Littell's Living Age/Volume 133/Issue 1721/The Storing of Literary Power
From The Spectator.
THE STORING OF LITERARY POWER.
Mr. Gladstone, in replying for "the interests of literature" at the Royal Academy, intimated that we must not expect to see soon again so great a literary period as that which commenced with the peace of 1815; but beyond intimating that the immediate future was likely to be an age of research rather than one of expression, he gave no hint of the reasons which are likely, in his opinion, to prevent the present day from becoming a day of great literary splendor. Yet one reason, at all events, is conspicuous why this should not be so, and one, we fear, which is not likely to diminish, but rather to increase in influence, — we mean, and our reason will only seem paradoxical to those who have not thought much on these subjects, the very great and increasing facilities for literary expression, which prevent anything like large reserves of feeling and thought from accumulating till they acquire sufficient mass to produce great individual effects. Yet almost every great literary period in the world has been one following a long period of repression, and consequently of accumulation. When Athens first opened the sluices of literary life and power, the world awoke almost for the first time to the conception of literary freedom, and to the full power of human thought and language. The revival of learning was a period of similar awakening after a long pressure of the yoke of ecclesiastical restraint. The glory of Elizabethan literature was the fruit of the long-brooding life of the Middle Ages. And the great literary era to which Mr. Gladstone referred was chiefly due to that sudden break-up of the conventionalisms of the eighteenth century, caused by the French Revolution; for the long reign of a literary oligarchy or aristocracy, and the habit which such an aristocracy forms of constraining into fixed channels the life and taste of the rising generation, are at least as effective for a considerable period in restricting and, as it were, banking up many kinds and moods of feeling, as that direct discouragement of all literary expression which precedes the first burst of a new literature. But in our own day the enormous facilities for expressing everything that is felt, and for fostering much that is not really felt, but only fancied as possible to be felt, useful as they are for spreading equally among all classes the culture hitherto attained, are positive premiums on literary diffuseness, feebleness, and attenuation. Just as a perfect system of drainage, if completed without proper arrangements for storing rain, carries back far too soon all the water-supply through millions of rivulets to the great streams, and through the great streams to the ocean, so a perfect organization of facilities for expression carries off far too soon everything in the shape of literary feeling and thought into the public mind, without giving it time to grow to what is great and forcible. And this tendency to multiplying the dwindling runlets of literary power, instead of multiplying those great reservoirs of the imagination by which alone the highest life can be fed, is increased to a very great extent, by the gradual relaxation of that stern discipline of childhood and youth which marked almost all the ages up to our own. We are far from pleading for that stern discipline, for it is certain that many good effects of this relaxation — perhaps better in their total result than this one evil effect — could be adduced. The young people who are thus relieved from the high pressure of discipline imposed on former generations certainly grow up in many respects more amiable and more reasonable, less moody, less self-willed, and less passionate than their fathers. But they too often grow up also less strenuous and with much less stored power. It is the damming-up of driblets of feeling and thought which really creates great supplies of such feeling and thought. It is the resistance to cherished purposes which accumulates these purposes into something capable of striking the eye and the imagination. As Dr. Newman long ago said, —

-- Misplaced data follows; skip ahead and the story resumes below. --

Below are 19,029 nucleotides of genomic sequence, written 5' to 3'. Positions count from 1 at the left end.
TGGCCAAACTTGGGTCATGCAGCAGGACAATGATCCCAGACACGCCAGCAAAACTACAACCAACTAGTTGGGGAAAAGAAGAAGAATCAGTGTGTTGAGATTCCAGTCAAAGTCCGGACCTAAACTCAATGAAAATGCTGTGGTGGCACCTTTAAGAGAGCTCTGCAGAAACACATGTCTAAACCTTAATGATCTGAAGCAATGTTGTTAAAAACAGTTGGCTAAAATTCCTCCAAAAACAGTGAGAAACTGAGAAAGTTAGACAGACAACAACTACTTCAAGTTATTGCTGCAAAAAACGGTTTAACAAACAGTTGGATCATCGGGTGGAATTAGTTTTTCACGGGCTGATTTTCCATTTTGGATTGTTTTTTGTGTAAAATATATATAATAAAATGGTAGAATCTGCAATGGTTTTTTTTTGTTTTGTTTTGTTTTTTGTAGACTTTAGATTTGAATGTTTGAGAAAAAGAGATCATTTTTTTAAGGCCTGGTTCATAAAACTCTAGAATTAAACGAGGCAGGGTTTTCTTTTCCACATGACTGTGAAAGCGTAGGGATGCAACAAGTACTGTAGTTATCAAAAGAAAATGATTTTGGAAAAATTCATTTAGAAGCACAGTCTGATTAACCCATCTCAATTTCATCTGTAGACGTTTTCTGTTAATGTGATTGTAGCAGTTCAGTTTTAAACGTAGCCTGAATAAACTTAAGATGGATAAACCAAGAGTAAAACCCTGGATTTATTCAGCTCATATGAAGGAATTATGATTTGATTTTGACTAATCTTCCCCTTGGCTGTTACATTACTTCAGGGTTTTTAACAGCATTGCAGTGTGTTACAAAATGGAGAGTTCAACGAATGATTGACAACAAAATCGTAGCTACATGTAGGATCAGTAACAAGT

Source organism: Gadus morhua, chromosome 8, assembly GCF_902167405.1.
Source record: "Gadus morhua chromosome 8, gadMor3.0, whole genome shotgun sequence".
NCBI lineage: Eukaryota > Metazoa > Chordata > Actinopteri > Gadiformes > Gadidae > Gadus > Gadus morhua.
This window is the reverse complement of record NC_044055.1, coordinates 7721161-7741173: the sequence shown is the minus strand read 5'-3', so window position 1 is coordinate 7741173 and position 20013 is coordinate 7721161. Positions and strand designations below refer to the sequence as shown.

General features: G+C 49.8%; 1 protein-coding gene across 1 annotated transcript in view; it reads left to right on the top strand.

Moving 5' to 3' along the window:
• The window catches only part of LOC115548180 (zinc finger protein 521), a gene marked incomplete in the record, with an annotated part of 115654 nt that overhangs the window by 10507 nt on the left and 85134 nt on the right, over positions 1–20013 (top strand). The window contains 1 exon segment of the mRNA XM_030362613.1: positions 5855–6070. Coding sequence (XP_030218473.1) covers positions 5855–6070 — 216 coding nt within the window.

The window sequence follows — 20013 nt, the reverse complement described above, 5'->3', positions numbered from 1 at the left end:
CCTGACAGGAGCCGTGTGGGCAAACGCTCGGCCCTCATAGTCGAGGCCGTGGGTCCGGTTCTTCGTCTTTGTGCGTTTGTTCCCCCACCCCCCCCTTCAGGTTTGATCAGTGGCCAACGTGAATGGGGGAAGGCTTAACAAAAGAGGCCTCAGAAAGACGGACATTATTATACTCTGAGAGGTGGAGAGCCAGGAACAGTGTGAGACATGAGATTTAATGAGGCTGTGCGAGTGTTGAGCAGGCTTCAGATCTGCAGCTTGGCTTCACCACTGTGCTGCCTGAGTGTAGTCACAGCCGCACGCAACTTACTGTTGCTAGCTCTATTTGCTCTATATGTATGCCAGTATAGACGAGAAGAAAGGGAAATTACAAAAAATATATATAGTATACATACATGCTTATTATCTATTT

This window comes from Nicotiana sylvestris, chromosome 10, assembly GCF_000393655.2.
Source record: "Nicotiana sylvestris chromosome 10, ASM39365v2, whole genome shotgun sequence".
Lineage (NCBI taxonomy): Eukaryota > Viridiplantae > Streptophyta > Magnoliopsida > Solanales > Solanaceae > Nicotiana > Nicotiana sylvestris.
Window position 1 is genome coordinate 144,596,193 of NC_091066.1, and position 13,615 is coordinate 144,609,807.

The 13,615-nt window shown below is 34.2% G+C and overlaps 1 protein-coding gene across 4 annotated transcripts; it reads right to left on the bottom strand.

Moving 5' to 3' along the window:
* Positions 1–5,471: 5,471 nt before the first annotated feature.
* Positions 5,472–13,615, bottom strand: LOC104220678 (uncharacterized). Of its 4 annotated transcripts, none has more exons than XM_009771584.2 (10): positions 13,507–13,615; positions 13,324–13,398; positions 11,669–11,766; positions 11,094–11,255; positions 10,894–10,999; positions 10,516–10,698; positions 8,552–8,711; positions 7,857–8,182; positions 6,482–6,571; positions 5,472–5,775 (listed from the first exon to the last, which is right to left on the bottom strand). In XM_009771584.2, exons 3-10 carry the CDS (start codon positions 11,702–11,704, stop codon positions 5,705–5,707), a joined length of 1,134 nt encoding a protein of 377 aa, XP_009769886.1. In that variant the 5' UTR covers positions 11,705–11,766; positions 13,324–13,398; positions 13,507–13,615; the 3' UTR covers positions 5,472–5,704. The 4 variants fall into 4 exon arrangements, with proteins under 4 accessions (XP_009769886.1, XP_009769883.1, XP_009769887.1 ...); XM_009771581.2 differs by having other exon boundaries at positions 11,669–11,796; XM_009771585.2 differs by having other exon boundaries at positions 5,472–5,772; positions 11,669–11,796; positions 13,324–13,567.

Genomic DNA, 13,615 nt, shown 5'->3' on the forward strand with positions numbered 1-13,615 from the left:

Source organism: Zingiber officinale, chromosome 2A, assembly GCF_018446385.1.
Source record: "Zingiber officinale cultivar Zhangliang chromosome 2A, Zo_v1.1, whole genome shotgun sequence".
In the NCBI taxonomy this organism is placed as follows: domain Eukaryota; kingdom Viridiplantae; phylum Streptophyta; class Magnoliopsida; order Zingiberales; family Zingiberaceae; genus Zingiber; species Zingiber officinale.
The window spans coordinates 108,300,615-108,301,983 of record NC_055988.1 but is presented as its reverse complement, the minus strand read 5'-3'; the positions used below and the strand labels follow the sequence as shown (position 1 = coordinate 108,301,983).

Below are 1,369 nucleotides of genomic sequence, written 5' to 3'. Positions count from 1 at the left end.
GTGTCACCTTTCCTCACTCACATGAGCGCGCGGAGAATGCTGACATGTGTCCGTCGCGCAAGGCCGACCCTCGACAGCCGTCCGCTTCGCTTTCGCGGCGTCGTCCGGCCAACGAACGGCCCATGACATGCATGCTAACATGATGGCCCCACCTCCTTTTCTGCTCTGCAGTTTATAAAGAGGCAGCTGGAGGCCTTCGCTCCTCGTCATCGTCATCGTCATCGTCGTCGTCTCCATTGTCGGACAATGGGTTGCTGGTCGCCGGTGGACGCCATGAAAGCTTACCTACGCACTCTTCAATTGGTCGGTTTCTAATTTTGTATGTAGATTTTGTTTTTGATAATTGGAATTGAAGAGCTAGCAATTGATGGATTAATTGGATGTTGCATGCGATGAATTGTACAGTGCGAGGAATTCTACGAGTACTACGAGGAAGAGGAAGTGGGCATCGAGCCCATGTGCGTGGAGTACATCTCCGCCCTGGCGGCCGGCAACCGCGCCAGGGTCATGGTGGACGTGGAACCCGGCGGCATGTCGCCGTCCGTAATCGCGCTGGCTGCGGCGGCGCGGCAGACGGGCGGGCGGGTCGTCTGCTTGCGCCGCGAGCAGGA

Prune thou thy words, the thoughts control,
That o'er thee swell and throng.
They will condense within thy soul,
And swell to purpose strong.
But he who lets his feelings run
In soft, luxurious flow,
Shrinks when hard service must be done,
And faints at every woe.
And what is true of moral purpose is equally true of literary impressions. It is the age of reserve which prepares the way for the age of literary splendor; it is the youth of brooding thoughts and emotions which prepares the way for the manhood of great genius. And unquestionably the lighter pressure under which children are now placed during the time of discipline, the larger amount of sympathy which they now attract, that cultus of children which makes the loneliness of childhood and youth comparatively so rare, while they produce a great number of good effects, do also produce this bad effect, — that there is far less opportunity than there was for the silent maturing of strong purposes and deep feelings.